How can Ireland be growing so fast as Europe slows?

Recovery seen in the figures, but feel-good factor is absent, writes Cliff Taylor

 

There are two questions raised by the economic figures published today. The first is how Ireland can be growing so rapidly when the rest of Europe is languishing. The second is why consumers here remain so cautious, despite signs that the economy has picked up significantly.

Remarkably, the EU forecast of GDP growth of 4.6 per cent here this year looks a bit cautious. Based on economic figures for the first half of the year, growth looks likely to be at least 5 per cent - unless the first half figures are significantly revised, which is possible. For next year, the EU Commission forecast is for growth here of 3.6 per cent, compared to just 1.2 per cent for the euro zone as a whole.

Can we continue to grow at three times the average of our euro zone partners? Possibly yes, but for this to happen two things need to happen. First, our other trading partners - the UK and the US in particular - need to remain healthy, so that our exports can continue to grow. Second,the euro zone needs to avoid an even worse outcome. We can probably manage against a backdrop of slow growth elsewhere in the euro zone, but “no growth” , or a collapse into a deflationary cycle, would surely hit our prospects. Remember also that low euro growth keeps interest rates down, which is good for our indebted exchequer and households.

The second question - why do consumers remain so cautious - is also relevant to the outlook. Exports and rising investment have pushed the economy forward, but we need consumer spending to kick in for the whole thing to be sustainable.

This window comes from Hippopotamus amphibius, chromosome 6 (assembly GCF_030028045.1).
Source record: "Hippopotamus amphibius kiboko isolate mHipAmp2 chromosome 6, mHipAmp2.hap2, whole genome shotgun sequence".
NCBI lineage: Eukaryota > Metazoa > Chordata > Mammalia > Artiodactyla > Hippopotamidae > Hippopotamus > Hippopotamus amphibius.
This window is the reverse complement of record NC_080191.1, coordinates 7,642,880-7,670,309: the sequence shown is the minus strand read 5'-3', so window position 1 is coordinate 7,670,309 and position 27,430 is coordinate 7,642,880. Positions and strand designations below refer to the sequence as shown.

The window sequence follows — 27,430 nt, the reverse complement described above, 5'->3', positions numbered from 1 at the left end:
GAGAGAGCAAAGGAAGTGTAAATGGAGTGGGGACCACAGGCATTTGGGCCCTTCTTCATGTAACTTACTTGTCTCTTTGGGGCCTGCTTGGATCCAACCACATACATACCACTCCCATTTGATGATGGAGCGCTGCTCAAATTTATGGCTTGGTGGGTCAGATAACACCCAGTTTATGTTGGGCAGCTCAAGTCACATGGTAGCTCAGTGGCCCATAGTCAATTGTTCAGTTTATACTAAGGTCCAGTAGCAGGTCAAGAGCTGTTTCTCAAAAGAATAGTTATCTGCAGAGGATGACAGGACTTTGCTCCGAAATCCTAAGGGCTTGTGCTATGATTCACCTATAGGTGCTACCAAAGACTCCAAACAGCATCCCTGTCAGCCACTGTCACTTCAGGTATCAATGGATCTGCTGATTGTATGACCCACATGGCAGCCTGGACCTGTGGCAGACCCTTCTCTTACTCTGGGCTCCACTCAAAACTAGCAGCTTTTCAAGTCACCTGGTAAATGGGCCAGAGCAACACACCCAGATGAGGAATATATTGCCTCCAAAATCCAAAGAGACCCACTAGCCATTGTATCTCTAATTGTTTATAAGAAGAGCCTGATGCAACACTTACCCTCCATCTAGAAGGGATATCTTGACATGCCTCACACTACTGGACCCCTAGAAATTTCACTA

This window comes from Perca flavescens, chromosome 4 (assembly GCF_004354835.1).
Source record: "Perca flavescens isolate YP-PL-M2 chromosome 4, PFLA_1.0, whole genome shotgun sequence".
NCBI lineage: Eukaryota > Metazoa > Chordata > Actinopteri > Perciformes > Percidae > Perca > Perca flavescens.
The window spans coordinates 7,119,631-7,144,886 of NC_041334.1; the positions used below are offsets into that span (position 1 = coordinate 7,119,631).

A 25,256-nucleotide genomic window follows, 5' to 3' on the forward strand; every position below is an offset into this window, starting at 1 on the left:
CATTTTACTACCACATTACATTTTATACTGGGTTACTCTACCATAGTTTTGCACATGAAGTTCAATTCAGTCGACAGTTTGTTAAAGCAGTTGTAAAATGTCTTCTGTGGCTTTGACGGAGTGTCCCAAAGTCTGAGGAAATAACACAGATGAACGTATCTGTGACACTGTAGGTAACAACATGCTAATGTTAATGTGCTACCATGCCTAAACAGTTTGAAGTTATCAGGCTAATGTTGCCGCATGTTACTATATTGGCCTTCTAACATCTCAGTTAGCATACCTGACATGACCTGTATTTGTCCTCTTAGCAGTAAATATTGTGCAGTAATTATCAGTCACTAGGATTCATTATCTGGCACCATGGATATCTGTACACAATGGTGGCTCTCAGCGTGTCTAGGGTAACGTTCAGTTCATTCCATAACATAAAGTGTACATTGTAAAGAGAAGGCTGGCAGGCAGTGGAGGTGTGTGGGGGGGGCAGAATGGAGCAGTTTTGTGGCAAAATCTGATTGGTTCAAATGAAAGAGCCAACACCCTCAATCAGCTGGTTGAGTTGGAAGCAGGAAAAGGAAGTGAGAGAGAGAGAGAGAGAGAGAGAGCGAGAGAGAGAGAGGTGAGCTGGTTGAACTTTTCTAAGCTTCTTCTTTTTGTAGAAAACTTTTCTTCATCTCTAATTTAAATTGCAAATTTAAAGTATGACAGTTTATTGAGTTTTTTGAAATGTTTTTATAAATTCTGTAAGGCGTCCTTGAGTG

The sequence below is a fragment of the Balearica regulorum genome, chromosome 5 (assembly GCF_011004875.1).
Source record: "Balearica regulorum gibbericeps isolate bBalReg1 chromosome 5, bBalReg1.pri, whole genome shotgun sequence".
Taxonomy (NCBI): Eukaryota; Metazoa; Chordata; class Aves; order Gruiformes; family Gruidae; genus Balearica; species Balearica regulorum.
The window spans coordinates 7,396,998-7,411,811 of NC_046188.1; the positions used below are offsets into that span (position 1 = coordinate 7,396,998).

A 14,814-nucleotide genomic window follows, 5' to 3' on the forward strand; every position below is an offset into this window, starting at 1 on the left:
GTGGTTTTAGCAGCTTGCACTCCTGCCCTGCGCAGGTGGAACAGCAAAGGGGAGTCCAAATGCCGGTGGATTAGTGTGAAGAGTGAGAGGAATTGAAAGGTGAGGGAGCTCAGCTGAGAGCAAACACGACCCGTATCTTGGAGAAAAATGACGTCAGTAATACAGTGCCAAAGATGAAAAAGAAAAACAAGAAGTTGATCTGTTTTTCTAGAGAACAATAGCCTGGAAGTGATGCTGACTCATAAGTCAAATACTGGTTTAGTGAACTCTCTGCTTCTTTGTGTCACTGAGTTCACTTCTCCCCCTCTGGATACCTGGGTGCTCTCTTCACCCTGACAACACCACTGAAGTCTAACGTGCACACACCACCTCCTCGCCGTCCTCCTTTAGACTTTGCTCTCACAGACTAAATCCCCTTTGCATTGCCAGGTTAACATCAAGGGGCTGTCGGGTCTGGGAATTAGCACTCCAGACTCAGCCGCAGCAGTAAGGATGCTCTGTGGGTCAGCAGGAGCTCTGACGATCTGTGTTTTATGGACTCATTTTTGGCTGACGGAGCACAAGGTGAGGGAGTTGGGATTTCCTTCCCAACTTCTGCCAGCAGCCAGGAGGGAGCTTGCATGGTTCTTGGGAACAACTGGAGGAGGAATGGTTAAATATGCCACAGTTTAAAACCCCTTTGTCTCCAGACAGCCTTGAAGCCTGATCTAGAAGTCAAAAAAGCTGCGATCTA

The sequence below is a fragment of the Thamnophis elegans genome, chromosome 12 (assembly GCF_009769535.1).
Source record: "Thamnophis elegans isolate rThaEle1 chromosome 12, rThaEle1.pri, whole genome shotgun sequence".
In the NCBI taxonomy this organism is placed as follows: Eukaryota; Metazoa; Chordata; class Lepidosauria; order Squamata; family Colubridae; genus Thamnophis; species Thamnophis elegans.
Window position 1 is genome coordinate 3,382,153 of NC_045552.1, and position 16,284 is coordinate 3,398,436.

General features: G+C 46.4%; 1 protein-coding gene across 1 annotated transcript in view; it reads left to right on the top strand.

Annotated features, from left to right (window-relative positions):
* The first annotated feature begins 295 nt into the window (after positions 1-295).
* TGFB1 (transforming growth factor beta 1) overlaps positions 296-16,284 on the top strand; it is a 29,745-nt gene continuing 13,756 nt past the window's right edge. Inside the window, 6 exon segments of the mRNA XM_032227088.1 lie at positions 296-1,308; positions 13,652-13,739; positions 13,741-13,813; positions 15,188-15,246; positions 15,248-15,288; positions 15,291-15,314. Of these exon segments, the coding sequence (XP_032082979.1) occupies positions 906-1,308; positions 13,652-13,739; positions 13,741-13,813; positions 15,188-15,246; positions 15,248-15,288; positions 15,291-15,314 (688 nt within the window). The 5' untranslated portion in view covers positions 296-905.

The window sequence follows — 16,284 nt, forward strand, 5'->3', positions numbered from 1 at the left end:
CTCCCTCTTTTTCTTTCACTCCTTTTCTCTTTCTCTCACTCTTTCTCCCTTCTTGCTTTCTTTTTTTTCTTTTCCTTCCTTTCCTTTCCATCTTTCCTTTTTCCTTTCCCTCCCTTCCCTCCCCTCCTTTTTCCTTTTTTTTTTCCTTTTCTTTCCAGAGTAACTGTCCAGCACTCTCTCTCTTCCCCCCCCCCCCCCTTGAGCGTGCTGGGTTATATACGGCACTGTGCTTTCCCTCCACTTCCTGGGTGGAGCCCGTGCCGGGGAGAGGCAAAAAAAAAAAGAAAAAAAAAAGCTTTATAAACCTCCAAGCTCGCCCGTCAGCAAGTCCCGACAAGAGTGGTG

To anyone who has spent time talking to people trading in the domestic economy, today’s confidence figures will not have come as a complete surprise. In the shops and restaurants, owners see some stability, but no great surge. That said, the extent of the fall in the KBC/ESRI consumer confidence index - down from 92.8 in September to 85.5 in October - was surprising.

Surveys can sometimes thrown up strange results and perhaps confidence will bounce back next month. But there can be no doubt, either, that household budgets remain under pressure and people see new water chargers coming down the tracks. Some people are feeling the recovery in their pockets -- particularly those who have moved from unemployment into work. But there has been no generalised rise in spending power across the majority of households and so consumer confidence remains fickle and patchy.

The recovery is certainly there in the figures, but the feel-good factor is absent.

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